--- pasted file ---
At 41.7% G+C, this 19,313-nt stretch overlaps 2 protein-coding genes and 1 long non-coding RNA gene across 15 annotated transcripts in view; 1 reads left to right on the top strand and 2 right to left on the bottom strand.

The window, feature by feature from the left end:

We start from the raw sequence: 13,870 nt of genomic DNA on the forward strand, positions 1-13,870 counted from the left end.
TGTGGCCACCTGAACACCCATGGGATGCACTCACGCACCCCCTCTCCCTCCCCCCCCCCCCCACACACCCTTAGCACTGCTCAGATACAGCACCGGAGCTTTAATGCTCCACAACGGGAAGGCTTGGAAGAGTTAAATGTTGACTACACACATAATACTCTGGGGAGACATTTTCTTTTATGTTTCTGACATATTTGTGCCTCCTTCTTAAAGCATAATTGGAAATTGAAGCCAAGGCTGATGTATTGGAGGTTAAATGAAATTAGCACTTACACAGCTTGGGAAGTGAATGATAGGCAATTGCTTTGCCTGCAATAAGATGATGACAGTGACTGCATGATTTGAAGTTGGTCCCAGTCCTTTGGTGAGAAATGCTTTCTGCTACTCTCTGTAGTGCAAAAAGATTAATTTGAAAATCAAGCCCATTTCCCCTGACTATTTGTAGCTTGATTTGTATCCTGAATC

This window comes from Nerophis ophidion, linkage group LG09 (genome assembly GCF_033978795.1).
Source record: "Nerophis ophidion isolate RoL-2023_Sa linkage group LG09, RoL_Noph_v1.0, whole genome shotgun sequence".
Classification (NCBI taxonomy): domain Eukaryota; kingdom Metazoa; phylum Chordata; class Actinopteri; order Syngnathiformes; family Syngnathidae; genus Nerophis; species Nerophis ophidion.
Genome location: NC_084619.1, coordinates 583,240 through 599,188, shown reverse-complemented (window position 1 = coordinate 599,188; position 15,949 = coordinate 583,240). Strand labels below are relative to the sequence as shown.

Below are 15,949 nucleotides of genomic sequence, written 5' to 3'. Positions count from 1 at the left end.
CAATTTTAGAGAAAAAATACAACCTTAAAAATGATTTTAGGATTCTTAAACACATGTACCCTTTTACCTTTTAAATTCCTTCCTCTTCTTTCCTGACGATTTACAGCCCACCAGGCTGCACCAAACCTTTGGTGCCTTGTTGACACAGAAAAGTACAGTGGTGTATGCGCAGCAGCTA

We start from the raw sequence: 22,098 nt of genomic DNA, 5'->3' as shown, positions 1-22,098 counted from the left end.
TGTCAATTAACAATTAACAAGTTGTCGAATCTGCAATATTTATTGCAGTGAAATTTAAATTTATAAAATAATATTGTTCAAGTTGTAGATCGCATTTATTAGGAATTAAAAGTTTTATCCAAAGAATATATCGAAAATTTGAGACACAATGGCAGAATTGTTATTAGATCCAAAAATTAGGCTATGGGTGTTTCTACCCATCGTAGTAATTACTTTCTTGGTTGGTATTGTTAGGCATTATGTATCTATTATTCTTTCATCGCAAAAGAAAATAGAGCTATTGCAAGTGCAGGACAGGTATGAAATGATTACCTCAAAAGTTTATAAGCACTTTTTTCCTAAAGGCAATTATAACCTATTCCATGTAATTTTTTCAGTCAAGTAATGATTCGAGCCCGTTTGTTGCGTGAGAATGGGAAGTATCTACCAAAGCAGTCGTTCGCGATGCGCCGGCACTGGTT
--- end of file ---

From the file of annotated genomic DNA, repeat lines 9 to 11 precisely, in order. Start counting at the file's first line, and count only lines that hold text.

Below are 15,949 nucleotides of genomic sequence, written 5' to 3'. Positions count from 1 at the left end.
CAATTTTAGAGAAAAAATACAACCTTAAAAATGATTTTAGGATTCTTAAACACATGTACCCTTTTACCTTTTAAATTCCTTCCTCTTCTTTCCTGACGATTTACAGCCCACCAGGCTGCACCAAACCTTTGGTGCCTTGTTGACACAGAAAAGTACAGTGGTGTATGCGCAGCAGCTA

We start from the raw sequence: 22,098 nt of genomic DNA, 5'->3' as shown, positions 1-22,098 counted from the left end.